In Between a Rock and a Hard Place, Part One

Meeting to discuss border patrol abuse at LUPE offices

One evening, about a month ago, a man was pulled over to the side of the road by one of the city of Mission’s police patrols.  The fellow was arrested, and then, he disappeared. Frantic, his wife went from the city jail to the county jail, unsuccessfully trying to find her husband. Finally, she got a phone call from him. He was calling her from Mexico, having been deported.

Her husband had been in the country, without immigration documents, for some time. His wife is an American citizen, as is their three-year-old daughter.
In my poor understanding of the arrest and removal process that Immigration and Customs Enforcement (ICE) uses, there is a place for someone to ask for a hearing before an immigration judge, a moment when the detained person could say, for instance, “I have lived here for a long time, I have an American citizen wife and daughter who depend upon me and I want to appeal my removal.”
Perhaps this fellow signed away his right to that hearing; perhaps he had a hearing (I doubt it). In any case, the wife was not a part of any of this. She only knew that her husband had been ripped out of her life, removed from his daughter and now was gone.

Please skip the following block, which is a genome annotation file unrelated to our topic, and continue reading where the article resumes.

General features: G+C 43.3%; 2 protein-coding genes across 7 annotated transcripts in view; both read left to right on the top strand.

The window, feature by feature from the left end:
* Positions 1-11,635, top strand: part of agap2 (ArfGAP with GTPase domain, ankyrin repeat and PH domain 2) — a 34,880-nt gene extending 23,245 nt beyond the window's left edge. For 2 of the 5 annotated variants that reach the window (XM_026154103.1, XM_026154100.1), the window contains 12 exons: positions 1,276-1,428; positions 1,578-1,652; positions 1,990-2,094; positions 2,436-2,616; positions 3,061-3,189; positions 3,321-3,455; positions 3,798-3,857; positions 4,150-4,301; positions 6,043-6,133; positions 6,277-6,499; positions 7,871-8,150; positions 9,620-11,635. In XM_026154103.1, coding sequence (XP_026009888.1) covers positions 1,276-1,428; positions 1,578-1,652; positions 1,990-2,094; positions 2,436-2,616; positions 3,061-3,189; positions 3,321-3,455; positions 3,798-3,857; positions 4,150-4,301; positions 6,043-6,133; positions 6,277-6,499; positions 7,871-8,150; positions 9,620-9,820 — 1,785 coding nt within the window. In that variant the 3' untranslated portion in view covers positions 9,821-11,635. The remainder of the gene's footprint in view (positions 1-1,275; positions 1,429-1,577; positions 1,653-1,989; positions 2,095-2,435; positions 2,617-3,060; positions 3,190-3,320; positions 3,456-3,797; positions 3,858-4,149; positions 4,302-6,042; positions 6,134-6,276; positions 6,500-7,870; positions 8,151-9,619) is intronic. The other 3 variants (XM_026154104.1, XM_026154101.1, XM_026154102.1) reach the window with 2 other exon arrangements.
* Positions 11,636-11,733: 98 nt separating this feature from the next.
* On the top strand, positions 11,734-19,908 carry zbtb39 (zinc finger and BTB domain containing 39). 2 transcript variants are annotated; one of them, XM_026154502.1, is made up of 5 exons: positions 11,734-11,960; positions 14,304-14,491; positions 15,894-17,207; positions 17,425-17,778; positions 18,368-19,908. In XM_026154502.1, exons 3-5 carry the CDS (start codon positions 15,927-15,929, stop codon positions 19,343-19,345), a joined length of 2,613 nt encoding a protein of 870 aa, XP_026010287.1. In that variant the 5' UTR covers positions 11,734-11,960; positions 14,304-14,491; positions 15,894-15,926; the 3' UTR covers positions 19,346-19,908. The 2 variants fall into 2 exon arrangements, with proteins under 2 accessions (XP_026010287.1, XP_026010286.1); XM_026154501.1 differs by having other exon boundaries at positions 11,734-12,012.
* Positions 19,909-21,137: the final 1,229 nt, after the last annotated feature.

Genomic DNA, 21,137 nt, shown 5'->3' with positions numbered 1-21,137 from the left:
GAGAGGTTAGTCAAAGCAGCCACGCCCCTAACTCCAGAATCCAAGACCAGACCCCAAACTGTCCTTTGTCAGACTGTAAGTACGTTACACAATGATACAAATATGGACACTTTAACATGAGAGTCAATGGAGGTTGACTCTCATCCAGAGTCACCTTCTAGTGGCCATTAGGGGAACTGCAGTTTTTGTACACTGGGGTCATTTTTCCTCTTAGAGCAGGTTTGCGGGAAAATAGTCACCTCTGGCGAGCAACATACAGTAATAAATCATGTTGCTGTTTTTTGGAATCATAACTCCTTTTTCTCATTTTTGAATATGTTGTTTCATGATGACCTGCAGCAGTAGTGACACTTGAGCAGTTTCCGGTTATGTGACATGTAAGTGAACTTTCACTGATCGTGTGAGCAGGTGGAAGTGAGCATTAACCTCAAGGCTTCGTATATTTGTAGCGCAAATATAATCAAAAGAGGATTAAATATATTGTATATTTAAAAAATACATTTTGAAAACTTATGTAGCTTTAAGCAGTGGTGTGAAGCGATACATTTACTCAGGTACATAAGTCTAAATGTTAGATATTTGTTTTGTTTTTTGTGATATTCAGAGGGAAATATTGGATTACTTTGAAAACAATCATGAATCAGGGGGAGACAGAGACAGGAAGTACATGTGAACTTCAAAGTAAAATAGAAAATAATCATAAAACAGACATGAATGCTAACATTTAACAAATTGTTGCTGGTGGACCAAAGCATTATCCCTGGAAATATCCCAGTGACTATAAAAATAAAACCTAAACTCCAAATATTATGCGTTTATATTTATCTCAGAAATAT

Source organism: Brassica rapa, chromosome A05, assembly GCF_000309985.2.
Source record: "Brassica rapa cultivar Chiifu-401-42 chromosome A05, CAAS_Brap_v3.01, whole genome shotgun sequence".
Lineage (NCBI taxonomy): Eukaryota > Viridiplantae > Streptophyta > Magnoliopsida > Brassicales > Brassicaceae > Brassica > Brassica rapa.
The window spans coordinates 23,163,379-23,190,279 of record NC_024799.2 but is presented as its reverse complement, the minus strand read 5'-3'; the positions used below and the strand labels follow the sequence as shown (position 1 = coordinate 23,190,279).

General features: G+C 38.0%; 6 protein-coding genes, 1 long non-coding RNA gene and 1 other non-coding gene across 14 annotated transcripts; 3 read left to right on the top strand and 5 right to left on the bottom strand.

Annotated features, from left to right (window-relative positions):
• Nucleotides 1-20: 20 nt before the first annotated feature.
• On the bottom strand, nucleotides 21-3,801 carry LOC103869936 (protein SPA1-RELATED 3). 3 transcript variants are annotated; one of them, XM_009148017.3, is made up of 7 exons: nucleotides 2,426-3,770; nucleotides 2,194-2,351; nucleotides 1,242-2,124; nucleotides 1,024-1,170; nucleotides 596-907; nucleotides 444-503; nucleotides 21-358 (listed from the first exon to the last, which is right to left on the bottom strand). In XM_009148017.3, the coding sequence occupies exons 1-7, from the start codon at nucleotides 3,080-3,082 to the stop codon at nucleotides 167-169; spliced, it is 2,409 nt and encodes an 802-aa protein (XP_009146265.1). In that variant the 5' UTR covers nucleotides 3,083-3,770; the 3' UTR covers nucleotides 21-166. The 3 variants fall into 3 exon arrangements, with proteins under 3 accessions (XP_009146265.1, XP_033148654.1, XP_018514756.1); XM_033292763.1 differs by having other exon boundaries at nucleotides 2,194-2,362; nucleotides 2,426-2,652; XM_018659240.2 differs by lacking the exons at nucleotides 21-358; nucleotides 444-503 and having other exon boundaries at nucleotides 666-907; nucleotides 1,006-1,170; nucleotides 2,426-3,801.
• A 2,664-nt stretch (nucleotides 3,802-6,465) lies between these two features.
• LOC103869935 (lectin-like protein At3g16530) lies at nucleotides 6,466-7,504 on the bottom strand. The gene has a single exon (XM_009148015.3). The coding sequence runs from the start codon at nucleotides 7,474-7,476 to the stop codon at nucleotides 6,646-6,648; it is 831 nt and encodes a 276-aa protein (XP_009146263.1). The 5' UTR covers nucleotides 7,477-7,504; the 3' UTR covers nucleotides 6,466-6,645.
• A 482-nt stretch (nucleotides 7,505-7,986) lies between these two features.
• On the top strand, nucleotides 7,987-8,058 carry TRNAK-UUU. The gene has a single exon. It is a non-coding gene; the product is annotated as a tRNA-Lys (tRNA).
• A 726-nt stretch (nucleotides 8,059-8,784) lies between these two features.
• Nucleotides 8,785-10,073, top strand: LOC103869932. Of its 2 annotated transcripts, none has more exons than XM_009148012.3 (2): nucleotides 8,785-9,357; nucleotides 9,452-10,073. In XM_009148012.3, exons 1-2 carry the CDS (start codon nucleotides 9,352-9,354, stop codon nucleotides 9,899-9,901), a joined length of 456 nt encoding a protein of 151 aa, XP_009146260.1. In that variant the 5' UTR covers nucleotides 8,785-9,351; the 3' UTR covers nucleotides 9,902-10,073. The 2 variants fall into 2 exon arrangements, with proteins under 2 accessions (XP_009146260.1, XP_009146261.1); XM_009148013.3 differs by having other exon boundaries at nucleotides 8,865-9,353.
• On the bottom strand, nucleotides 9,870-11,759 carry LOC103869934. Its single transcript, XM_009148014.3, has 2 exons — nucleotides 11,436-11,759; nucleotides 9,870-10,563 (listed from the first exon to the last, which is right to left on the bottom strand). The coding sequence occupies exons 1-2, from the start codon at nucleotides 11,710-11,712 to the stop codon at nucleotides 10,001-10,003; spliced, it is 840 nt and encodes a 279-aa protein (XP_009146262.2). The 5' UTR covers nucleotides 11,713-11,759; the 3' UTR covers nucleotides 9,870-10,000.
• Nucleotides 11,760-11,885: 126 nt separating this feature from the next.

She took her sadness and consternation and anger to a LUPE (La Union del Pueblo Libre) office. LUPE, coincidentally, has been actively organizing the community to campaign against what is known as the Secure Communities Program, an ICE operation that co-opts local policing with ICE’s intent to deport anyone and everyone that they can find–whether the person is a violent criminal (12% of the time) or someone who could have a wife and a three year old (88% of the time). 

Shortly after the woman’s complaint, LUPE’s organizers joined with other area community-based organizations from the Rio Grande Valley Equal Voice Network and visited the Mission police department. The police official was attentive and sensitive. He wrote down the information on the man’s arrest, and promised to investigate (not that he could do a blessed, or a damned thing, to get the woman’s husband back). He also listened as we spoke about secure communities and the horrors that the program has caused so many, many of our families.
Separations, disappearances, lives and families ruined.
Imagine if your dad never returned home from work. And wasn’t, ever, coming back home.
Imagine if, one fine September day, your granddaughter’s father was taken from her, forever.
Would you feel secure? Should she feel secure?
I don’t. We don’t.
Statistics on the results of the secure communities’ program can be found here:

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